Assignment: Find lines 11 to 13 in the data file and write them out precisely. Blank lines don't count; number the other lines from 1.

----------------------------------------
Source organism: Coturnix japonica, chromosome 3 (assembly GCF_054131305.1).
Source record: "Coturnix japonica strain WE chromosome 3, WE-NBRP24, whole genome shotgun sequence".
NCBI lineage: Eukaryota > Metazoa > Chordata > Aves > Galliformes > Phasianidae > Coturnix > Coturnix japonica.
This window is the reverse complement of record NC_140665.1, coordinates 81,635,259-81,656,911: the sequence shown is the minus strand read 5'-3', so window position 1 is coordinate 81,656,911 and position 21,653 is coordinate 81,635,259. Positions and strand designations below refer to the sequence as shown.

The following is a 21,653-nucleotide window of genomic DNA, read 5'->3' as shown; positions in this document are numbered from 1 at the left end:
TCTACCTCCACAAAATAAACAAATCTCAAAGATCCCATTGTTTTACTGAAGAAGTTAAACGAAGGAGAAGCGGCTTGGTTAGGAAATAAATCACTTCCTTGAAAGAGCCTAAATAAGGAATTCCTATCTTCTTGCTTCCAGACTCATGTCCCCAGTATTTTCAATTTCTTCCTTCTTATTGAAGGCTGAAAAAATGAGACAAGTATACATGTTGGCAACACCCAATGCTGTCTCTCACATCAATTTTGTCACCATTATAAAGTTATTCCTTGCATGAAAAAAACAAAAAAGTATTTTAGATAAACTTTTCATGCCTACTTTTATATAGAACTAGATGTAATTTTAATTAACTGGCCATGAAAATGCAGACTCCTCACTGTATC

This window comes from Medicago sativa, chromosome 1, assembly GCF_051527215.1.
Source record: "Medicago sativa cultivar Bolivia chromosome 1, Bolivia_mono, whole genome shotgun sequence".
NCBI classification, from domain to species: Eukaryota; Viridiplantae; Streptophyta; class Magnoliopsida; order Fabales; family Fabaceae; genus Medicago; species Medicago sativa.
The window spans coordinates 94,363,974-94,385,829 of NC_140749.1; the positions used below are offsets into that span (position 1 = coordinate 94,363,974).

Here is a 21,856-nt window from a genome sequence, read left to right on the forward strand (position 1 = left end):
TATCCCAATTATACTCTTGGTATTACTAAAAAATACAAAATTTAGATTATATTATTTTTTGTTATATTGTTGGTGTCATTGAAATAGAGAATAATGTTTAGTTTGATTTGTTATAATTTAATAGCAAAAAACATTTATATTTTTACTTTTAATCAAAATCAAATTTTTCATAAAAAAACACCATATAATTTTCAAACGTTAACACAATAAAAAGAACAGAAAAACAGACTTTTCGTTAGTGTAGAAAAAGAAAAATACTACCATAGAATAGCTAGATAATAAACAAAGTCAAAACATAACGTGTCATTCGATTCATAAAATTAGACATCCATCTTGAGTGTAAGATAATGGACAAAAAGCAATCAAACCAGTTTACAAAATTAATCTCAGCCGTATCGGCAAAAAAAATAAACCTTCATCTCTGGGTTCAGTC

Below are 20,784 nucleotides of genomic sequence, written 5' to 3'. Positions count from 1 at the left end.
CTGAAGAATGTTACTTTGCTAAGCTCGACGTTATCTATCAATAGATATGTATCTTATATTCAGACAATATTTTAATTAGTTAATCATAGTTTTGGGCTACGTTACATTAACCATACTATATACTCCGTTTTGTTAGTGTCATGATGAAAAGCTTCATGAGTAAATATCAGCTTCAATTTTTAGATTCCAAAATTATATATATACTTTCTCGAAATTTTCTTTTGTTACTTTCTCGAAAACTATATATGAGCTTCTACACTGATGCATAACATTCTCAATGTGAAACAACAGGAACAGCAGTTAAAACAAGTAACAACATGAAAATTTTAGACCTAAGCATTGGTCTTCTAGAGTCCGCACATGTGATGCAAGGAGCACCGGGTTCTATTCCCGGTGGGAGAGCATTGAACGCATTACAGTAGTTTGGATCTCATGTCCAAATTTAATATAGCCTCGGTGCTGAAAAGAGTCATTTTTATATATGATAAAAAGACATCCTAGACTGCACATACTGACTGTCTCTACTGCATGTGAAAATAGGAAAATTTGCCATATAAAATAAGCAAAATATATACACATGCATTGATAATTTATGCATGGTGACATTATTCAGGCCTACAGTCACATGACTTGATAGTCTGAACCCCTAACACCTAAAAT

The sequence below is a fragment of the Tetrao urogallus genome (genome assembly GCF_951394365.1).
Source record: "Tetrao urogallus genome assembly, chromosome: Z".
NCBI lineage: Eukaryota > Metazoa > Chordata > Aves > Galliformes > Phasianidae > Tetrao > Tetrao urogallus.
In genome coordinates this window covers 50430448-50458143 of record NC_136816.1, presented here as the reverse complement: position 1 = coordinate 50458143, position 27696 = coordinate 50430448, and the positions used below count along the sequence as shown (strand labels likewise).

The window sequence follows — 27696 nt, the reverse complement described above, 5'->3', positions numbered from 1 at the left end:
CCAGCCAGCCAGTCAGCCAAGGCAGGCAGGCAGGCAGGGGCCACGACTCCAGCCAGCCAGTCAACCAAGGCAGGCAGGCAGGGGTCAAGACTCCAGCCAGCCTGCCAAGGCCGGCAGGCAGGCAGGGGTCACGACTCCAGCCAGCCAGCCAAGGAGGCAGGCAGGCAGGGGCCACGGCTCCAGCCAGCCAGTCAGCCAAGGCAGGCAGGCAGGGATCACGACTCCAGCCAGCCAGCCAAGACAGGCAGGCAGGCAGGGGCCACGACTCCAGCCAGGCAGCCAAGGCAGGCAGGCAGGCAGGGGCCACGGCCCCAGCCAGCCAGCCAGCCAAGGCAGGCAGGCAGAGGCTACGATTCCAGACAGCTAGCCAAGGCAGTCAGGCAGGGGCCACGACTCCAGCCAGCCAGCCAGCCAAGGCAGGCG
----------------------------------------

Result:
Here is a 21,856-nt window from a genome sequence, read left to right on the forward strand (position 1 = left end):
TATCCCAATTATACTCTTGGTATTACTAAAAAATACAAAATTTAGATTATATTATTTTTTGTTATATTGTTGGTGTCATTGAAATAGAGAATAATGTTTAGTTTGATTTGTTATAATTTAATAGCAAAAAACATTTATATTTTTACTTTTAATCAAAATCAAATTTTTCATAAAAAAACACCATATAATTTTCAAACGTTAACACAATAAAAAGAACAGAAAAACAGACTTTTCGTTAGTGTAGAAAAAGAAAAATACTACCATAGAATAGCTAGATAATAAACAAAGTCAAAACATAACGTGTCATTCGATTCATAAAATTAGACATCCATCTTGAGTGTAAGATAATGGACAAAAAGCAATCAAACCAGTTTACAAAATTAATCTCAGCCGTATCGGCAAAAAAAATAAACCTTCATCTCTGGGTTCAGTC

Below are 20,784 nucleotides of genomic sequence, written 5' to 3'. Positions count from 1 at the left end.